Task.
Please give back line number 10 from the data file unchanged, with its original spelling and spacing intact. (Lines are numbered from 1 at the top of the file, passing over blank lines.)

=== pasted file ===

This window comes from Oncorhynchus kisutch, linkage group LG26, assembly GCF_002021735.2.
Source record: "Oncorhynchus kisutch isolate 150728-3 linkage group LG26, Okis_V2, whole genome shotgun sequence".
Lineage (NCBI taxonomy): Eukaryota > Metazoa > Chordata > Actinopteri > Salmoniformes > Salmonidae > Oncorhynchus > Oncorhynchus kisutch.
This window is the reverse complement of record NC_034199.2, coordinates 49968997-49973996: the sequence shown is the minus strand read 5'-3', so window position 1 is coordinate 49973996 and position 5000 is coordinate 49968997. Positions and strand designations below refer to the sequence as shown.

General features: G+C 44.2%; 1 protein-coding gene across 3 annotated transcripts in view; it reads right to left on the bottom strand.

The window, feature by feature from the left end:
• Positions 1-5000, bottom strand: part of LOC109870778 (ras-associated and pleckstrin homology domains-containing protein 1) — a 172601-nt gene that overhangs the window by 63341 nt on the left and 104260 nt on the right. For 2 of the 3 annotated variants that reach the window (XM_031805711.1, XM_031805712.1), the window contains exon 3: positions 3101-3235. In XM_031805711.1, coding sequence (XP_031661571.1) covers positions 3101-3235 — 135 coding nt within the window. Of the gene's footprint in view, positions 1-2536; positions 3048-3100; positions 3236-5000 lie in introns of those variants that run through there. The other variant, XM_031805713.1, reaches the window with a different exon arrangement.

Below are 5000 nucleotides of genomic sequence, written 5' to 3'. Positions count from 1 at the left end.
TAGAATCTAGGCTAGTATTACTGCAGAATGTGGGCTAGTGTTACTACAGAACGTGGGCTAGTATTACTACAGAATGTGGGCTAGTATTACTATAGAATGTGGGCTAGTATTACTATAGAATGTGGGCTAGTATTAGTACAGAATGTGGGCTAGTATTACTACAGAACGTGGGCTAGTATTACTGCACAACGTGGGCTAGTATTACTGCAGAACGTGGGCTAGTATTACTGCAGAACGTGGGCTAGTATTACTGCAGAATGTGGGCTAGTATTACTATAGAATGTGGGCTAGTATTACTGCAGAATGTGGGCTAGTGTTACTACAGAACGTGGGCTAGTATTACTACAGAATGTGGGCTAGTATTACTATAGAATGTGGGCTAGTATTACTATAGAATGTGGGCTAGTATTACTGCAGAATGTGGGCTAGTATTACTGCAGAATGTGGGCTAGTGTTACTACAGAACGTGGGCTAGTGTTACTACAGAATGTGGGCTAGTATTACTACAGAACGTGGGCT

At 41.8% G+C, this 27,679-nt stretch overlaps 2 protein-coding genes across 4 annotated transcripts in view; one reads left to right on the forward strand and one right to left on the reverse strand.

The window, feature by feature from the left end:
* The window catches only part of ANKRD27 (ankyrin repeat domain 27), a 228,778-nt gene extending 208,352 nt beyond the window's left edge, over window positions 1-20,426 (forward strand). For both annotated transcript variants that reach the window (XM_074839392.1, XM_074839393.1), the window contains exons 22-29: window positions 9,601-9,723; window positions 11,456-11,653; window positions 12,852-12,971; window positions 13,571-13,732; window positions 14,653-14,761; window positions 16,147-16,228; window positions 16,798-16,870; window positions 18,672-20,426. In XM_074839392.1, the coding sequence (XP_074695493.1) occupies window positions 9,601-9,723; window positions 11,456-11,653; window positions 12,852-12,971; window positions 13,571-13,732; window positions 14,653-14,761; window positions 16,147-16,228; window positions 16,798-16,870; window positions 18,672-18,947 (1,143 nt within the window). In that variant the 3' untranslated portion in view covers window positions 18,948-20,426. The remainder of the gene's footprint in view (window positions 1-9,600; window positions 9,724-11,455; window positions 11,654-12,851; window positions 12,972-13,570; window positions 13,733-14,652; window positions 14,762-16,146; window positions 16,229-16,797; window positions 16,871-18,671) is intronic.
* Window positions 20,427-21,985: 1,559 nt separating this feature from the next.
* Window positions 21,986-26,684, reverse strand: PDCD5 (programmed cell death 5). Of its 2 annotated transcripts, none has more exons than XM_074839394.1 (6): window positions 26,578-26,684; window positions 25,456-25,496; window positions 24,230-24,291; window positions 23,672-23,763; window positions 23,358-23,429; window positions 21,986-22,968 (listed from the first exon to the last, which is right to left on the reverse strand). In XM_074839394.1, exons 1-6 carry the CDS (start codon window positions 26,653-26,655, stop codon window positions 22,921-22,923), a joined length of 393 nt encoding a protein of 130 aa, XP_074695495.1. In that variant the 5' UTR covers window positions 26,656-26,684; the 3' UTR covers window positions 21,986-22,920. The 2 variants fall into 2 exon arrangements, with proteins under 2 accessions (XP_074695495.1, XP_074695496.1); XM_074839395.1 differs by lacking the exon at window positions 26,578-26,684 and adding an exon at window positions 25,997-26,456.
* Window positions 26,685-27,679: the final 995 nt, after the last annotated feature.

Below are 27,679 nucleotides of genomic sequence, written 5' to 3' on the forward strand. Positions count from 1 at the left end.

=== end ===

At 41.8% G+C, this 27,679-nt stretch overlaps 2 protein-coding genes across 4 annotated transcripts in view; one reads left to right on the forward strand and one right to left on the reverse strand.